Trump allies, including former adviser Sebastian Gorka, have offered public support for the ousted head of the Middle East Broadcasting Networks, Alberto Fernandez, while others have taken issue with the firing of the head of Radio Free Europe/Radio Liberty, Jamie Fly.

Pack, a conservative filmmaker and onetime associate of Trump adviser Steve Bannon, sacked both of them late Wednesday in a purge of USAGM’s outlets, which also include Radio Free Asia and the Cuba-focused Radio/TV Marti. Those moves have alarmed Democrats who fear Pack intends to turn the agency into a Trump administration propaganda machine.

“Every action I carried out was — and every action I will carry out will be — geared toward rebuilding the USAGM’s reputation, boosting morale, and improving content,” Pack said in a statement released by the new agency’s new public affairs staff.

The statement called the moves “significant and long-overdue” and said Pack and his team are “committed to eradicating the known mismanagement and scandals that have plagued the agency for decades.”

In addition to the agency chiefs, Pack dismissed veteran broadcast news executive Steve Capus, who had been a senior adviser to the organization and its leadership, according to two congressional aides and an AGM employee, who spoke to The Associated Press on condition of anonymity because they weren’t authorized to discuss the matter publicly. Capus, who was previously president of NBC News for nearly eight years, did not respond to a query sent to an AGM work email address.

And, he ousted the head of the Open Technology Fund, a non-broadcast arm of the AGM that works to provide secure internet access to people around the world. Last week, Fund chief Libby Liu submitted her resignation, effective in mid-July, but she was removed with the others.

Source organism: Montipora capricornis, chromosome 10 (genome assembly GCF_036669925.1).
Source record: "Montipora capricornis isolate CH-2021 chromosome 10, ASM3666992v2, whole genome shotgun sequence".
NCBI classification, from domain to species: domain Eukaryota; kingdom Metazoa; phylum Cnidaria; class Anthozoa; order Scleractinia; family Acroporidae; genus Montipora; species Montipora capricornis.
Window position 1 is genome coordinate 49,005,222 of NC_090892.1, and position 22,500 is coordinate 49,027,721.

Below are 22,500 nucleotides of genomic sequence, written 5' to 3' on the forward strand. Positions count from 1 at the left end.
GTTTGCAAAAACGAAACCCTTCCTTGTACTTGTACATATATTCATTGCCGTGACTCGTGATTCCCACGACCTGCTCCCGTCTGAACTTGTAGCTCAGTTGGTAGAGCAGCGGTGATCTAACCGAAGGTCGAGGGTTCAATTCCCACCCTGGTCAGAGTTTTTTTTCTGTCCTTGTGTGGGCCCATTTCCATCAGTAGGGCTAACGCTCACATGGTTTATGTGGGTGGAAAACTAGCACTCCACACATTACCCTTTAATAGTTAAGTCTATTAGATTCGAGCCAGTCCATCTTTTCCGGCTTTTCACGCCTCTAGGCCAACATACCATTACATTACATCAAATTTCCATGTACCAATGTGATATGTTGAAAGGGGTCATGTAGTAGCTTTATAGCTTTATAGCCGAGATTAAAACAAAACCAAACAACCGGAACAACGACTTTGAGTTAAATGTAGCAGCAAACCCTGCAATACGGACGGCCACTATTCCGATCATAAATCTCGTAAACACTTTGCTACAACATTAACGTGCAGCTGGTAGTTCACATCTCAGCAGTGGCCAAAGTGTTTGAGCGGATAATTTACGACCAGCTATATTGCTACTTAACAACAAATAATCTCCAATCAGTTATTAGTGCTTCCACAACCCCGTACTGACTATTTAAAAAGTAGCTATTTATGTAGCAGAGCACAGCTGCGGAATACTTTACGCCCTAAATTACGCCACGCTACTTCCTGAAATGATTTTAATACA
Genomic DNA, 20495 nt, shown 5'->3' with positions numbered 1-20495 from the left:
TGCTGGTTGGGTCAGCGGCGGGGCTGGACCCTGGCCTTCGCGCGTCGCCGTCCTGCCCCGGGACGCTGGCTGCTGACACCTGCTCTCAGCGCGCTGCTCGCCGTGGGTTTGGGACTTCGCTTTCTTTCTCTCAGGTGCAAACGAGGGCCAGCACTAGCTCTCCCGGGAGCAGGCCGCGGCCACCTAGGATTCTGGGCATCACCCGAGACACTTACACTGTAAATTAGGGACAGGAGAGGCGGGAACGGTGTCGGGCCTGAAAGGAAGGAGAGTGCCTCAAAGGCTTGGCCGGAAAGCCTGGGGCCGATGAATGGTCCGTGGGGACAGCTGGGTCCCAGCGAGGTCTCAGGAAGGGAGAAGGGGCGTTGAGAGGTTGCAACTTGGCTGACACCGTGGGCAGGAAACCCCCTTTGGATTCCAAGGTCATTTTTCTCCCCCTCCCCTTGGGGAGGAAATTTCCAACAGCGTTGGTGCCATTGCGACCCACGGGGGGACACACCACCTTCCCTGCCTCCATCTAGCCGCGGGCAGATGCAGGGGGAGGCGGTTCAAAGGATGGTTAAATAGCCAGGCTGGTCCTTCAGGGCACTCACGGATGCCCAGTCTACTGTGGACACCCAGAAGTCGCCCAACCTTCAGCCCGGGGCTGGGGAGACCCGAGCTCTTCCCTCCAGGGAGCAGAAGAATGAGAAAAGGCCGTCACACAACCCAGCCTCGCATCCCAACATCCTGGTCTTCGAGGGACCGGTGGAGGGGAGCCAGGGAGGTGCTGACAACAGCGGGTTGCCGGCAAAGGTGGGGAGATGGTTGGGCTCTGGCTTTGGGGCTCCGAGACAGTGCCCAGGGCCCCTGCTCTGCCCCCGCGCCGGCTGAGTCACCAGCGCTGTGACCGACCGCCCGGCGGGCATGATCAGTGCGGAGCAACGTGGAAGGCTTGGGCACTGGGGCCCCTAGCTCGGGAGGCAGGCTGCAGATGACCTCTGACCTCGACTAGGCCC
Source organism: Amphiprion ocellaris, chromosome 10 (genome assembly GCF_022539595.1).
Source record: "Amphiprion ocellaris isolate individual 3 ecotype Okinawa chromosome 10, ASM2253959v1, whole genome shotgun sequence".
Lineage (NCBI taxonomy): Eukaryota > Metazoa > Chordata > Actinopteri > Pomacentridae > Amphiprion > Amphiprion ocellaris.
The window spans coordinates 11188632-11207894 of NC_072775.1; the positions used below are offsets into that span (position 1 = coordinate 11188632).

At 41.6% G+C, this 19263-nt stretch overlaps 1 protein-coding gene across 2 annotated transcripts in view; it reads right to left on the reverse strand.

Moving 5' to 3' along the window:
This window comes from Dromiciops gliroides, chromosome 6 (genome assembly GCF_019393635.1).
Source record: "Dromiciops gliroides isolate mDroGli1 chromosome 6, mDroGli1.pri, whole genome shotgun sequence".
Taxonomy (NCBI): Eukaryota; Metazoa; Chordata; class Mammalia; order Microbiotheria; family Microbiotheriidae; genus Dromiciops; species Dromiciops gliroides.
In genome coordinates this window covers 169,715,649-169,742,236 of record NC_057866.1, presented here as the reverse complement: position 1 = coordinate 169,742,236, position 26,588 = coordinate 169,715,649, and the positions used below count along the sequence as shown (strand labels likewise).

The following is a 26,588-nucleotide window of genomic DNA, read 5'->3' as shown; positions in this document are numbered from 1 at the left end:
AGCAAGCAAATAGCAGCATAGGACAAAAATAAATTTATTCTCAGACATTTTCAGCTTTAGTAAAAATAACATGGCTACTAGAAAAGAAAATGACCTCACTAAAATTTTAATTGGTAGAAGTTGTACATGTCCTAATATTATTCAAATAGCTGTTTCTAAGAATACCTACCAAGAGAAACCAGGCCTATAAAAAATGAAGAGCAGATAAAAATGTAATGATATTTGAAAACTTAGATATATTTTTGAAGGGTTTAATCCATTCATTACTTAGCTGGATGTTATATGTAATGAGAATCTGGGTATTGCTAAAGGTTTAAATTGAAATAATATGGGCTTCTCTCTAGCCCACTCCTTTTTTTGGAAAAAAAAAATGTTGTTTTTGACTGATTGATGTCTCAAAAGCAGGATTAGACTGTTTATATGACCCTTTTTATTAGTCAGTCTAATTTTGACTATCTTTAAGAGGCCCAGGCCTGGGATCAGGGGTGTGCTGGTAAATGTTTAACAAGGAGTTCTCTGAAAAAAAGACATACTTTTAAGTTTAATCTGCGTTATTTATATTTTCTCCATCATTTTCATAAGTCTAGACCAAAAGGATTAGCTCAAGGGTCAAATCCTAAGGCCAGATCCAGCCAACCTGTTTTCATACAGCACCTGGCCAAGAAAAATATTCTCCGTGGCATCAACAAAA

There was no public explanation of why Pack would dismiss any of the officials, let alone those favored by conservatives beyond the general statement of improving the agency.

The firing of Fernandez, in particular, has raised conservative hackles. A former career diplomat fluent in Arabic, Fernandez had been hailed by conservatives for bringing what they saw as balance to the Arabic-language outlets AlHurra television and Radio Sawa.

“Ambassador Fernandez was the greatest asset America had in foreign broadcasting,” Gorka wrote on Twitter shortly after the dismissals became public.

Michael Doran, a former National Security Council and State Department official during President George W. Bush’s administration, called Fernandez’s ouster “asinine” and said that without him, “Pack will be as effective as a drugged bug in a bottle.”

David Reaboi, a noted conservative national security analyst, was even more critical, calling Fernandez’s removal “shameful.” “It was unusual for the pro-American side to get represented, and Alberto always made sure it did,” he told the AP. “It was a model for recapturing territory from the far left and righting the ship.“

“Michael Pack gets confirmed by the Senate and, rather than take stock and talk to people who know what’s happening, he fired everybody,” Reaboi wrote. “Michael Pack destroyed that because he was too dumb to listen — or too dumb to be able to figure out the difference between friends and enemies.”

The dismissal of Fly, a former staffer for Sen. Marco Rubio, R-Fla., also attracted criticism, including from Mark Dubowitz, a well-known advocate of the Trump administration’s hawkish policies on Iran. “Poor decision to fire (Fernandez) and (Fly) whose exemplary leadership of MBN and RFE/RL respectively, made America’s public diplomacy more effective, more persuasive and more consistent with American interests and values,” he wrote.

Juan Zarate, a Republican former NSC and Treasury staffer, agreed, calling the two dismissals “incomprehensible.” “I’ve watched both for years work with integrity to promote US interests abroad,” he wrote.

In addition to Fernandez and Fly, Pack also removed the head of Radio Free Asia, Bay Fang, and the acting chief of the Office of Cuba Broadcasting on Wednesday. He replaced each outlet’s corporate board of directors with allies and installed himself as chairman of each.